Holograms are the holy grail of video technology, but at the moment.
However, unless you’re Kanye West, you’re probably not thinking about getting a hologram display for your home any time soon.
Samsung’s new video screen could change that. The company recently unveiled a prototype of a new 3D display that could be made thin enough to be incorporated into a smartphone, literally putting holographic technology in the palm of our hands.
The display is capable of showing high-resolution 3D videos with a wider viewing angle than any existing technology; a significant step forward in the push to incorporate holographic technology into our day-to-day life. Currently, most holographic displays have a limited viewing angle, meaning anyone watching has to be directly in front of the screen. Samsung’s screen expands that viewing angle 30 times wider, meaning users can move around the display without shattering the illusion.
The new screen was developed by using a ‘steering-backlight unit’ to redirect the image in line with the viewer’s movements. Researchers say this kind of technology is important not only to create a more realistic image, but also to make holograms easier to actually watch.
If you’ve ever watched a 3D movie, you might have noticed your eyes found it harder to concentrate on the film than normal. That’s because our eyes aren’t used to the way that most 3D video technology beams the two separate images used to create a 3D effect from different points. Samsung’s new screen beams the two images from the same point – more in line with how we see things naturally – meaning the display is less likely to cause eye-strain or fatigue for viewers.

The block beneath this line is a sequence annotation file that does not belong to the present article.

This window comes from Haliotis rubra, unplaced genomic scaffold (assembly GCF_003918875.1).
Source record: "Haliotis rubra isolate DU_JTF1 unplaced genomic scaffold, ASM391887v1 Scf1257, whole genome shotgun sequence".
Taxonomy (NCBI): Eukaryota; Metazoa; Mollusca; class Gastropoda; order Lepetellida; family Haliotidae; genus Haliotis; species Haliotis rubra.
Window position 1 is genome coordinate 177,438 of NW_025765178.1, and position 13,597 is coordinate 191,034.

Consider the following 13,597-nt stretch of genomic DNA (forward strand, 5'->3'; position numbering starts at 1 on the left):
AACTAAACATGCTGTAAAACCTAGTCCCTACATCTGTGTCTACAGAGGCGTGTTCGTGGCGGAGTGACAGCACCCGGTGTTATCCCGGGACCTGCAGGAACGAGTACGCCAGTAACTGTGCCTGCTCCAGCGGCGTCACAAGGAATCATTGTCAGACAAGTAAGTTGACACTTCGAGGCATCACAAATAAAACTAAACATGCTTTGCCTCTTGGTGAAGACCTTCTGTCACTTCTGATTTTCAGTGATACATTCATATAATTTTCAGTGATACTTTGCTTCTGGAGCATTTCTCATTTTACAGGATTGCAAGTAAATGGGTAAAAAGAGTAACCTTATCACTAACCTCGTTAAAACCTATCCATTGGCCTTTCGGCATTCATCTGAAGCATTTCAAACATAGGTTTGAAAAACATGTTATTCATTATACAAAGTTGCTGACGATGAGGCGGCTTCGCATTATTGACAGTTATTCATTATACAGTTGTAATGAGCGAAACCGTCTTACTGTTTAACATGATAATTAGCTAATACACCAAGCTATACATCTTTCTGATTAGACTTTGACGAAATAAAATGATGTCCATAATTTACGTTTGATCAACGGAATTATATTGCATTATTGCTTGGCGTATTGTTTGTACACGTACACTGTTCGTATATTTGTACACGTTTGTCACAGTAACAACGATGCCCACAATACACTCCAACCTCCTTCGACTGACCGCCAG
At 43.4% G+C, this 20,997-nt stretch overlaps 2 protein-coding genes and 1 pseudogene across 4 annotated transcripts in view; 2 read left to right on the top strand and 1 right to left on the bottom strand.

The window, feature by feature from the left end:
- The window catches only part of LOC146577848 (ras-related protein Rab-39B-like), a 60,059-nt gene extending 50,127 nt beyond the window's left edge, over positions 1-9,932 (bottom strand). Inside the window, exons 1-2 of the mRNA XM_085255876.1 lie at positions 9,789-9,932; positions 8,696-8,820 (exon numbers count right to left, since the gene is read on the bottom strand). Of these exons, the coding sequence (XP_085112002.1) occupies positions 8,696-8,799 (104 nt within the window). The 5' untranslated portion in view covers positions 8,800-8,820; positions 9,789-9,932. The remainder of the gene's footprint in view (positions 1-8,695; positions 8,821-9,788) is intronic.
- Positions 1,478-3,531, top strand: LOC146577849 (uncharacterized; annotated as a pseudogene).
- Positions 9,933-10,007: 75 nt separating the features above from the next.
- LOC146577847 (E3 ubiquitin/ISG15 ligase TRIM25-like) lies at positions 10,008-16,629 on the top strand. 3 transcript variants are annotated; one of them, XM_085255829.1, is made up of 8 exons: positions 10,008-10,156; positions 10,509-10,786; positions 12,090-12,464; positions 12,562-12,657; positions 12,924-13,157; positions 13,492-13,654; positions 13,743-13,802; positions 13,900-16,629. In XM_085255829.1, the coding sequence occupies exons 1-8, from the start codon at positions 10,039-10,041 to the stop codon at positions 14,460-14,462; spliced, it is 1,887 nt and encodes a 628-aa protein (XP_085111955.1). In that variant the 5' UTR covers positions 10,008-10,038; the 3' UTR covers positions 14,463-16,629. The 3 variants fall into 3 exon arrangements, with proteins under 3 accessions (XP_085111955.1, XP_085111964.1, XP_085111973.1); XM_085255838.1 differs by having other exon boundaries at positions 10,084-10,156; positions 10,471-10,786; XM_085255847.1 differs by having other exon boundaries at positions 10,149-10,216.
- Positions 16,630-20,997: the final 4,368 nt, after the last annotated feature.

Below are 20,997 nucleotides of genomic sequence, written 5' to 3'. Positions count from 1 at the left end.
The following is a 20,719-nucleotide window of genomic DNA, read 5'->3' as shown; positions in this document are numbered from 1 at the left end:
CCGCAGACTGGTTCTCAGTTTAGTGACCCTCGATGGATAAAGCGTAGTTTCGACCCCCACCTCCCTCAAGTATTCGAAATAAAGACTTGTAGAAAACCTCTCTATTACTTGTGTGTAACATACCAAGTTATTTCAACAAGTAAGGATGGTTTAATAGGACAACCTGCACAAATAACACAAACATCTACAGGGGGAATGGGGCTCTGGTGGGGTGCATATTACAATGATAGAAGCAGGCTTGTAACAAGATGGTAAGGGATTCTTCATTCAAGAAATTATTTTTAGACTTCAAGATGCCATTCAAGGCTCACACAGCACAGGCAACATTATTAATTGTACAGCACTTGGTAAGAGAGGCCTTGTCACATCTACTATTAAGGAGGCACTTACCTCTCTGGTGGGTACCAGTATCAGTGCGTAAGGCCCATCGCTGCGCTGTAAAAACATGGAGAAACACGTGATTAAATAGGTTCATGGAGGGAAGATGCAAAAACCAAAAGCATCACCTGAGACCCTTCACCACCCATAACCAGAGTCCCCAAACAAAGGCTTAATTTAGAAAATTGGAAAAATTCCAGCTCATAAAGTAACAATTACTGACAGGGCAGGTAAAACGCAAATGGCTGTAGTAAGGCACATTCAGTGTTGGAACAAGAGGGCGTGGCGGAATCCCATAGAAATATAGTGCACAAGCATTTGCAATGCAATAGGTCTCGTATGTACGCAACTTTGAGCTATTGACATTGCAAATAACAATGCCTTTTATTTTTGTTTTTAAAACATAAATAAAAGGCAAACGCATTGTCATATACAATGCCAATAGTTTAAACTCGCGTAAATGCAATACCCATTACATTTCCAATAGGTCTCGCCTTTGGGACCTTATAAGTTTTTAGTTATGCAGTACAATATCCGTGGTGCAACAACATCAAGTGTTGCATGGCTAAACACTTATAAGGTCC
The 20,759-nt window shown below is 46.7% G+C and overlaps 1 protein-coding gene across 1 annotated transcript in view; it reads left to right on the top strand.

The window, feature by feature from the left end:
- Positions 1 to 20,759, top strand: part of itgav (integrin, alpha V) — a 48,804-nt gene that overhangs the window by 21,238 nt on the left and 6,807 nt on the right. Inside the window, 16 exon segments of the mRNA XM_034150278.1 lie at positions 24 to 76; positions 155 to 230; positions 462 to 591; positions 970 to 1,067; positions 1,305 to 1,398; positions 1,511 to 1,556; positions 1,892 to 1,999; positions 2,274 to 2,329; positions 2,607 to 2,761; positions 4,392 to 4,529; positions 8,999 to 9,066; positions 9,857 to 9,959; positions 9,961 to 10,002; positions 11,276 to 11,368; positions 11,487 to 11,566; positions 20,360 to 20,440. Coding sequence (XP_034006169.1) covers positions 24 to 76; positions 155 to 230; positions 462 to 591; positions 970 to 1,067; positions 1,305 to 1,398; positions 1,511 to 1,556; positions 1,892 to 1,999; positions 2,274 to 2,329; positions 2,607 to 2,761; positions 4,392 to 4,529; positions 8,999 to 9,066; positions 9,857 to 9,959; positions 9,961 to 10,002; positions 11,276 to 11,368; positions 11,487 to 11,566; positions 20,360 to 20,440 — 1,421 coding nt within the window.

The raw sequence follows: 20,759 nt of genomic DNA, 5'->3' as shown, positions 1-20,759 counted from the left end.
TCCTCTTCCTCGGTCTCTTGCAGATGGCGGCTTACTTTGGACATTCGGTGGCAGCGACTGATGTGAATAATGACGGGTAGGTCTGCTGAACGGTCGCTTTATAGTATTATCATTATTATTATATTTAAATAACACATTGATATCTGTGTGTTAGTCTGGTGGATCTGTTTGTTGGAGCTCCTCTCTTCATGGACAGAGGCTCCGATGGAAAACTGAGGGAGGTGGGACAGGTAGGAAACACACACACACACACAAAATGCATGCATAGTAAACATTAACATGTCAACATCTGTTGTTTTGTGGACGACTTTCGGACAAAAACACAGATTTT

Solving these two problems could pave the way for holograms to be used for in a whole new range of situations, and could bring the kind of holograms we grew up seeing in Star Wars closer to reality.
An Jung-kwuen, a researcher at the Samsung Advanced Institute of Technology, explained:
While most 3D display methods provide only some of these cues, a hologram provides them all. It perfectly replicates objects with light, producing images that look as lifelike as the real thing.
Most existing holographic displays are either too big to be properly portable, or just simply not very good. But Samsung’s team thinks their new display can set a new standard for the industry.
Lee Hong-Seok, another researcher working on the technology, told the Korea Times:
The ultimate goal of holographic display would be to deliver the most realistic representation, where people cannot tell the difference between real objects and virtually generated ones.
The researchers have demonstrated their new technology on a screen roughly 1cm thick, but they say a thinner screen, suitable for a smartphone, isn’t far away.
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